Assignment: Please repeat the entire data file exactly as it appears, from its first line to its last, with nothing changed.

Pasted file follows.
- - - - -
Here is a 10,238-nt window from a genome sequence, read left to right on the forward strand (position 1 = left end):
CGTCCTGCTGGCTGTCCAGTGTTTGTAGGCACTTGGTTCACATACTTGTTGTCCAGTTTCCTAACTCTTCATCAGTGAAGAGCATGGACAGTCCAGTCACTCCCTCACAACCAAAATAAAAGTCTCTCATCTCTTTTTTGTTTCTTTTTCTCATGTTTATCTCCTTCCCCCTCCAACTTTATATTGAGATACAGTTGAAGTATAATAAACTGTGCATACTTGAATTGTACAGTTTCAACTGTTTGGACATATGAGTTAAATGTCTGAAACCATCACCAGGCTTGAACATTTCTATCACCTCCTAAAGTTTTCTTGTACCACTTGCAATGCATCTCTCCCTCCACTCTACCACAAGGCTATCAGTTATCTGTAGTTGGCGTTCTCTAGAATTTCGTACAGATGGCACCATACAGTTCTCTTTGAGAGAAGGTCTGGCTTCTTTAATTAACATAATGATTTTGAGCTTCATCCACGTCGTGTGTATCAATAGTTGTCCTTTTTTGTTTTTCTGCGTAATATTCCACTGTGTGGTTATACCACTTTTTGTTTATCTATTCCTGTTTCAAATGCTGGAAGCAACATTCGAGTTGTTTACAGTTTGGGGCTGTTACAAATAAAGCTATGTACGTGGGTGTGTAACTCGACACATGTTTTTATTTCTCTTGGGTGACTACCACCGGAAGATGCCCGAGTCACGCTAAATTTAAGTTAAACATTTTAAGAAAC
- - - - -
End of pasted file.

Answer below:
Here is a 10,238-nt window from a genome sequence, read left to right on the forward strand (position 1 = left end):
CGTCCTGCTGGCTGTCCAGTGTTTGTAGGCACTTGGTTCACATACTTGTTGTCCAGTTTCCTAACTCTTCATCAGTGAAGAGCATGGACAGTCCAGTCACTCCCTCACAACCAAAATAAAAGTCTCTCATCTCTTTTTTGTTTCTTTTTCTCATGTTTATCTCCTTCCCCCTCCAACTTTATATTGAGATACAGTTGAAGTATAATAAACTGTGCATACTTGAATTGTACAGTTTCAACTGTTTGGACATATGAGTTAAATGTCTGAAACCATCACCAGGCTTGAACATTTCTATCACCTCCTAAAGTTTTCTTGTACCACTTGCAATGCATCTCTCCCTCCACTCTACCACAAGGCTATCAGTTATCTGTAGTTGGCGTTCTCTAGAATTTCGTACAGATGGCACCATACAGTTCTCTTTGAGAGAAGGTCTGGCTTCTTTAATTAACATAATGATTTTGAGCTTCATCCACGTCGTGTGTATCAATAGTTGTCCTTTTTTGTTTTTCTGCGTAATATTCCACTGTGTGGTTATACCACTTTTTGTTTATCTATTCCTGTTTCAAATGCTGGAAGCAACATTCGAGTTGTTTACAGTTTGGGGCTGTTACAAATAAAGCTATGTACGTGGGTGTGTAACTCGACACATGTTTTTATTTCTCTTGGGTGACTACCACCGGAAGATGCCCGAGTCACGCTAAATTTAAGTTAAACATTTTAAGAAAC